In Juneau, we went on a whale watching tour.  We saw eagles, sea lions, and the group of Humpback whales pictured above.  While we were watching we saw the whales dive, and a few minutes later they surfaced at the same time, mouth open wide.  We were amazed and even the marine biology students that were our guides were excited to see this behavior, which they saw only rarely even though they were on the water daily.  Scientists call this behavior “Bubble Net Feeding”.  The Juneau Humpback Whale Catalog describes Bubble Net Feeding this way;  “To summarize the bubble net technique; a group of humpbacks will dive down to herring schools where one whale (the bubble-blower) will release a ring of bubbles from its blowhole as it spirals beneath the prey. As this air rises to the surface, it creates a curtain of bubbles that acts as a physical barrier to frighten and retain the school of herring. Simultaneously, another whale in the

A group of Humpback Whales surface while Bubble Net Feeding.  (Photo credit- Fay Schaller)

A group of Humpback Whales surface while Bubble Net Feeding. (Photo credit- Fay Schaller)

group will produce resonating vocalizations, which also act to frighten the prey and trigger them to school up in tight balls within the bubble net. The whales then orient below the schooled fish and lunge, mouths open, to the surface through the center of the bubble ring, or bubble net. This motion drives the fish to the surface, where they are trapped from all sides (the surface of the water above, the bubble curtain on the sides and the open mouths of whales below). The whales will break the surface of the water in unison with mouths wide open, and then close their mouths while roll at the surface as they force the water from their throat cavity out through their baleen plates; the sieving process which allows them to swallow their catch without having to swallow excess saltwater.” Juneau Humpback Whale Catalog

It was amazing to witness this behavior.  Unfortunately, since we never knew where the whales would surface, I didn’t get a picture of it, even though we witnessed it several times.  The photo of Bubble Net Feeding is from a thumb drive of pictures purchased at Glacier Bay National Park and was taken by Fay Schaller.  But the most interesting thing I learned about Bubble Net Feeding is that the group of whales is unrelated and that it is passed from one generation to another.  “Most incredible of all, this behavior seems to be passed on from generation to generation, and between unrelated groups of humpback whales. The only other mammal known to pass on collaborative feeding behavior among unrelated groups? Humans.” (source: http://www.imagesandinspiration.com/archives/1088)  The group of whales we witnessed included a Humpback Whale calf following behind the adults by about 100 yards witnessing and, presumably, learning this behavior.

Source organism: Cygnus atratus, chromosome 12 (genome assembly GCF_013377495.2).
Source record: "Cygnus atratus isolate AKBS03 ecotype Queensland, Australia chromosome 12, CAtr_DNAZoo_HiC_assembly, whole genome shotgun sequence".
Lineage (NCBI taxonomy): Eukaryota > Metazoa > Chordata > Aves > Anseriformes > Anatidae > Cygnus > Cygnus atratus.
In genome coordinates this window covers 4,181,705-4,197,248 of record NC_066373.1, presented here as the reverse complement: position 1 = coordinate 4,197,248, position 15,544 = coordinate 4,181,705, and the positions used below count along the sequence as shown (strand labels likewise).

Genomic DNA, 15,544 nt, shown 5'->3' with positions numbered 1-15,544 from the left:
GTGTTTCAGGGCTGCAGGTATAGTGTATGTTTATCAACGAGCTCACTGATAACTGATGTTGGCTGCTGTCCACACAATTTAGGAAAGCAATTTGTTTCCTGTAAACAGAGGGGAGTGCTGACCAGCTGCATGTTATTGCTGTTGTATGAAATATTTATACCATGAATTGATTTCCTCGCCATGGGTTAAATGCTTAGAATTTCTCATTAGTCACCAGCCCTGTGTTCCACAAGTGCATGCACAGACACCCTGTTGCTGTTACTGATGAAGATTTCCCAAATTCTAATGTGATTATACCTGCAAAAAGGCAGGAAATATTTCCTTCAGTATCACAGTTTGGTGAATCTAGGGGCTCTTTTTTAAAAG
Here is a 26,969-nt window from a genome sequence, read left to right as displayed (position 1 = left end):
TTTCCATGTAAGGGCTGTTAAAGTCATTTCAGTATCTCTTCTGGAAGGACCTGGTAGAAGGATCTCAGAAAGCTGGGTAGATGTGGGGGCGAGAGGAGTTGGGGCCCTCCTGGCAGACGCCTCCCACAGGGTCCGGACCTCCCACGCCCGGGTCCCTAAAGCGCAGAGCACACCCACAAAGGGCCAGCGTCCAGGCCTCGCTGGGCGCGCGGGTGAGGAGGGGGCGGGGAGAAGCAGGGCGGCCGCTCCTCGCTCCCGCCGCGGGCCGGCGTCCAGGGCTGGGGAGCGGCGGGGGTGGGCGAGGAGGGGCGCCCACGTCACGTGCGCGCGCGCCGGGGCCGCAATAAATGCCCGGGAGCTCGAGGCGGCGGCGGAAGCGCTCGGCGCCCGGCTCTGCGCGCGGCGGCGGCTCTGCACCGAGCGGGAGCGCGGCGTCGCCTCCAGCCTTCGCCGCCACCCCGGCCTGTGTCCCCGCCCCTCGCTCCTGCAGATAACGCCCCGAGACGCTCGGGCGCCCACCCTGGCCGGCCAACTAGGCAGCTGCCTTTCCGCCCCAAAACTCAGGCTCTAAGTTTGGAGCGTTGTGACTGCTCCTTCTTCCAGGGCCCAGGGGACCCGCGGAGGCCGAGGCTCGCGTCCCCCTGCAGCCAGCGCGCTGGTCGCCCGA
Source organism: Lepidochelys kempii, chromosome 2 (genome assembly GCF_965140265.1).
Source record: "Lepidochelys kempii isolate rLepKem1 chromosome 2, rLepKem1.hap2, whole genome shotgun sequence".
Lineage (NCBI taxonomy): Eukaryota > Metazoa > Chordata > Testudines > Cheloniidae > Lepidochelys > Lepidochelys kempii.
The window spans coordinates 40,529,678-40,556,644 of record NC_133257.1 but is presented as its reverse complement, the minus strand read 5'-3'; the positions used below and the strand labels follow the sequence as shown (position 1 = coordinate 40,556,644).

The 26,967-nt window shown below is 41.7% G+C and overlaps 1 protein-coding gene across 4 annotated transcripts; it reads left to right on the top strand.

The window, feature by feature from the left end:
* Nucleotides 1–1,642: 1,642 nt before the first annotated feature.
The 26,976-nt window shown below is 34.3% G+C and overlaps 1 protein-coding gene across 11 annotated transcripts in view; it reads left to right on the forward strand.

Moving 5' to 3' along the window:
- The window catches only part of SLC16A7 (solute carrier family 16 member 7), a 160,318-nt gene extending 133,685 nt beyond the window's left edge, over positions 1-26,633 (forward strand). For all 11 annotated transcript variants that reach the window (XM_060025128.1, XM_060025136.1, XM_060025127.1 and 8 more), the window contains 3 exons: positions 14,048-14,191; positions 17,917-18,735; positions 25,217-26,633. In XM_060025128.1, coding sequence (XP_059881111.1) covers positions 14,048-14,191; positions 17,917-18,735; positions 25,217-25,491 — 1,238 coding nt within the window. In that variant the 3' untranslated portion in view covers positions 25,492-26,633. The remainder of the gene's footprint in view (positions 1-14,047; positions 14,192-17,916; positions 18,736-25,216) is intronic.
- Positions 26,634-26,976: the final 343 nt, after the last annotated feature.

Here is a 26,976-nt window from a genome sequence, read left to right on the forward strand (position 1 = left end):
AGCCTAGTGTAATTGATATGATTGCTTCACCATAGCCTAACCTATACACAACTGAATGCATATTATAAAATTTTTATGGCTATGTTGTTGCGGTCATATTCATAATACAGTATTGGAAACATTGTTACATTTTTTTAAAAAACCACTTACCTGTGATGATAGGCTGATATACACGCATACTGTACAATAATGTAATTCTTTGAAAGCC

I thought that if unrelated whales could come together for the common good, why can’t humans?  But in congress, the democrats blame the republicans and the republicans blame the democrats and little is accomplished to move our country forward.  In the church, one group threatens to leave and split the church over one issue.  Where is the common good in these things?  Why can a group of unrelated whales work together for the common good and yet humans cannot?

But when we do work together great things can be accomplished.  One of the churches I serve hosts a monthly breakfast on the fourth Sunday of the month and collects donations to help with local, state and global mission needs.  Yearly over $10,000 is collected to help others!  Just from breakfast!  When we work together, great things can be accomplished.  If Humpback Whales can work together for the common good, there should be no limits to what humans can accomplish when we work together to make a difference in the lives of others.

Questions to consider:  When have you seen people come together to make a difference in your church, community, and nation?  What is God calling you to do to work with others to make a difference in your church, community, and nation?


A Church Dog or a Church Cat?

Major, the faithful church dog, join us for Easter Sunrise service April 20, 2014

Major, the faithful church dog, joins us for Easter Sunrise service April 20, 2014

I had not been at Pine Ridge very long before I learned we had a church dog.  He was and is one of our most faithful attendees, showing up at church almost every Sunday whether it was hot, cold, rainy, or sunny, and especially showing up when there was food involved.  He always came with his tail wagging, glad to see anyone and everyone regardless of who they were.  We didn’t know where he came from or whose he was so we just called him “church dog.” We even received a Christmas card from the “church dog’s” owner with a contribution to the church!  It turns out that “church dog” lives across the highway from the church and his “real name” is Major.  “Church dog” could be the ideal church member because he is always there, loves everyone, and even contributes.

A few weeks ago, at the other church I serve, Tangipahoa UMC, a beautiful black and white cat showed up as we were getting ready for worship.  He was very sweet and friendly, and cried at the door during worship because we wouldn’t let him in.  After worship, we picked him up, passed him around, petted him, scratched him, and loved all over him.  We haven’t seen him since.

This got me thinking (always dangerous) about the differences between church dogs and church cats.  Church dogs show up regularly with a good attitude, wagging their tail to welcome others, ready to serve and contribute.  Church cats, on the other hand, show up when they have a need, when they need to be scratched and petted and make a lot of noise about being in church. Like all analogies, this one has its limits, but I couldn’t help wondering which one we are more like- the church dog or the church cat.